Friday, October 17, 2008

Wanda Gag


Ray, Deborah Kogan. 2008. Wanda Gag: The Girl Who Loved To Draw.

I grew up loving Millions of Cats. It was one of my favorites and my best. I can still hear my mom reading it to me if I close my mind and think about it. There's just something magical about the story, about the art. So when I read that there was going to be a picture book biography about Wanda Gag, the author of Millions of Cats, I became very excited!!!

The book is well written. One of my favorite things about the book is the fact that it uses Gag's own words to tell the story. I won't lie and say that each and every word is taken from Gag's work--either private or previously published--but much more than I was expecting. (If I'm going to be honest. I can think of very few examples of picture book biographies where primary documents or first-hand narratives are used directly. I'm not saying that other author's don't do research. But it's not often you see this much of it clearly shown.) Gag's words appear italicized. Ray's words appear in normal font.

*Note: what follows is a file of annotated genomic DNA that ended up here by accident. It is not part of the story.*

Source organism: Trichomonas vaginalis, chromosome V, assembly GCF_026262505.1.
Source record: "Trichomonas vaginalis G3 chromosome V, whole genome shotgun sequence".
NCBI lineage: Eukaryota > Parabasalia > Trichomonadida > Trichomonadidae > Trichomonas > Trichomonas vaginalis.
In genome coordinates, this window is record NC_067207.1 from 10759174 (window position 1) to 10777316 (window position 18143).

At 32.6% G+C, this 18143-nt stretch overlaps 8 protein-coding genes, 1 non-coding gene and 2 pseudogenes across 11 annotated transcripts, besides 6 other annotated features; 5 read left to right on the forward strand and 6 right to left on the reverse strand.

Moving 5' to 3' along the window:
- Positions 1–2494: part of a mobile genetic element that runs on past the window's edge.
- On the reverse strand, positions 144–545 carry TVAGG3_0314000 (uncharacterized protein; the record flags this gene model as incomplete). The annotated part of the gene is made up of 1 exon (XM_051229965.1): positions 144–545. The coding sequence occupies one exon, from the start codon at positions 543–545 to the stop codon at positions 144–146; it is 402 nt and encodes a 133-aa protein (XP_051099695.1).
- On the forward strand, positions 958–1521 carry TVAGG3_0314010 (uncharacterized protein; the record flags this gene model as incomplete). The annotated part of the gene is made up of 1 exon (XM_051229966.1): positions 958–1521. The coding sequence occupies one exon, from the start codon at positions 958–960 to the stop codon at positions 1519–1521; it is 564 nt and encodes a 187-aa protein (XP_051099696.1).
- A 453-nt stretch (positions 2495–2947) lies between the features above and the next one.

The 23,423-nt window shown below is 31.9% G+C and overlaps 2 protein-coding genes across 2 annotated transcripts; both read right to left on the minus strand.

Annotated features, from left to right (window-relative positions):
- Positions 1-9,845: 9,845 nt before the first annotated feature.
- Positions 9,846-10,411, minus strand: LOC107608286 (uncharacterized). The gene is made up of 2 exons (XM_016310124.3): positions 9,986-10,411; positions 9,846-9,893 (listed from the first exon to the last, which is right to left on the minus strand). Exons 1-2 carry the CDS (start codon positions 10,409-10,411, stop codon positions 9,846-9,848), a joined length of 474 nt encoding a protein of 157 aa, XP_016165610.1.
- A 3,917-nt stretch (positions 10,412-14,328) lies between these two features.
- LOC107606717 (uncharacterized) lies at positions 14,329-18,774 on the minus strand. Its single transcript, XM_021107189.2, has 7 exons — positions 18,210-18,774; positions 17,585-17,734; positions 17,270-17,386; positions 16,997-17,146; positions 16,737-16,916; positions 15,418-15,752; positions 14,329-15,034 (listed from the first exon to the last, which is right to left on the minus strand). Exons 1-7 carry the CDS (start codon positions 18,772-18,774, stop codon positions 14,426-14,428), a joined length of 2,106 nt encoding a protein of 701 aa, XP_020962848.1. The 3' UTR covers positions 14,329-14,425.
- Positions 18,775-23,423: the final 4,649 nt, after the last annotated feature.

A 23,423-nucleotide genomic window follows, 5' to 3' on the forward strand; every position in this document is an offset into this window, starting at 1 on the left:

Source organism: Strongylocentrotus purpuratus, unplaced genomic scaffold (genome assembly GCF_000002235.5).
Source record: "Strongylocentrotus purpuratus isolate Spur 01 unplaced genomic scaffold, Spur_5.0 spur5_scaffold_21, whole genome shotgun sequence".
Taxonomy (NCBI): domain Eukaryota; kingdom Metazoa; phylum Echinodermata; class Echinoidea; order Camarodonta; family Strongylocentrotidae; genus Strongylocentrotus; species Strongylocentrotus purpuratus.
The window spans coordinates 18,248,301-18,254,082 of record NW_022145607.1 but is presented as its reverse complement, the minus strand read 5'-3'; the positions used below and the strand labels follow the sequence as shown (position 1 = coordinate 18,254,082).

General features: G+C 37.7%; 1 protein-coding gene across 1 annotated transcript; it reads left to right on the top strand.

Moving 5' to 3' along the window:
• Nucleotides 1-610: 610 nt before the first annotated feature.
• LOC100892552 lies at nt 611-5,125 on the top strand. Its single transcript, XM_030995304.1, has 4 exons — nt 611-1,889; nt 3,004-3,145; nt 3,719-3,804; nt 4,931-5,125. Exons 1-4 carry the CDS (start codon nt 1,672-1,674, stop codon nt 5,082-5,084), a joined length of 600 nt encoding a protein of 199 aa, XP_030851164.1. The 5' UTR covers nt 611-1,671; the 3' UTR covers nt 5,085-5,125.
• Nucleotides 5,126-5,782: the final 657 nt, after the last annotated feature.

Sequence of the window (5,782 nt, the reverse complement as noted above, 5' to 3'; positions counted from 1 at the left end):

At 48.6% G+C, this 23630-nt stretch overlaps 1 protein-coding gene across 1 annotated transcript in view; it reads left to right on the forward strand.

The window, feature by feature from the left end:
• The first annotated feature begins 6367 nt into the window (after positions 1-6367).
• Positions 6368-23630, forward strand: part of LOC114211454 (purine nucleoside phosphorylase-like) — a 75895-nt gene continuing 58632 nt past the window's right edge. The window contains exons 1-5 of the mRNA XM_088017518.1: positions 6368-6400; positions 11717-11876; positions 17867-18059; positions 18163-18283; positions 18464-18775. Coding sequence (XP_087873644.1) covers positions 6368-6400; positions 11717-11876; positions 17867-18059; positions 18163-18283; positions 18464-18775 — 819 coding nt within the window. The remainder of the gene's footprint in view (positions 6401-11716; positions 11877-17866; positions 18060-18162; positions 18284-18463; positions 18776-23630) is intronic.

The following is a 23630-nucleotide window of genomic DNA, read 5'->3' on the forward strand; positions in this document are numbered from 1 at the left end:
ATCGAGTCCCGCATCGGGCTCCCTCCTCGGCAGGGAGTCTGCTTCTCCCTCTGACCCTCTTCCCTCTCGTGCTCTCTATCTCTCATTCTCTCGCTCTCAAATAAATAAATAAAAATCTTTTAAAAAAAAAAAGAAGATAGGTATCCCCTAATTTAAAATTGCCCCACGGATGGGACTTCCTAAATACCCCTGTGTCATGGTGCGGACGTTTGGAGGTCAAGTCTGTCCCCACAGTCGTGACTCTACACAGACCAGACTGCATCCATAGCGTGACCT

The book is the story of her life. It follows her from her childhood years up through the publication and success of her novel Millions of Cats.

Who is the book for? Well, I'd say it was for kids in the elementary grades. It's not a book you'd read aloud for preschool story time. While the illustrations are wonderful--such that would draw you into the book--there are simply too many words per page to hold a child's attention. But for those in grade school, it would be a good choice. (This one would pair nicely with The Boy on Fairfield Street by Kathleen Krull (the biography of Dr. Seuss) and The Road to Oz also by Kathleen Krull, which is the biography of L. Frank Baum.)

(Just so you know, Gag rhymes with jog not bag.)

This one is definitely recommended.

© Becky Laney of Young Readers

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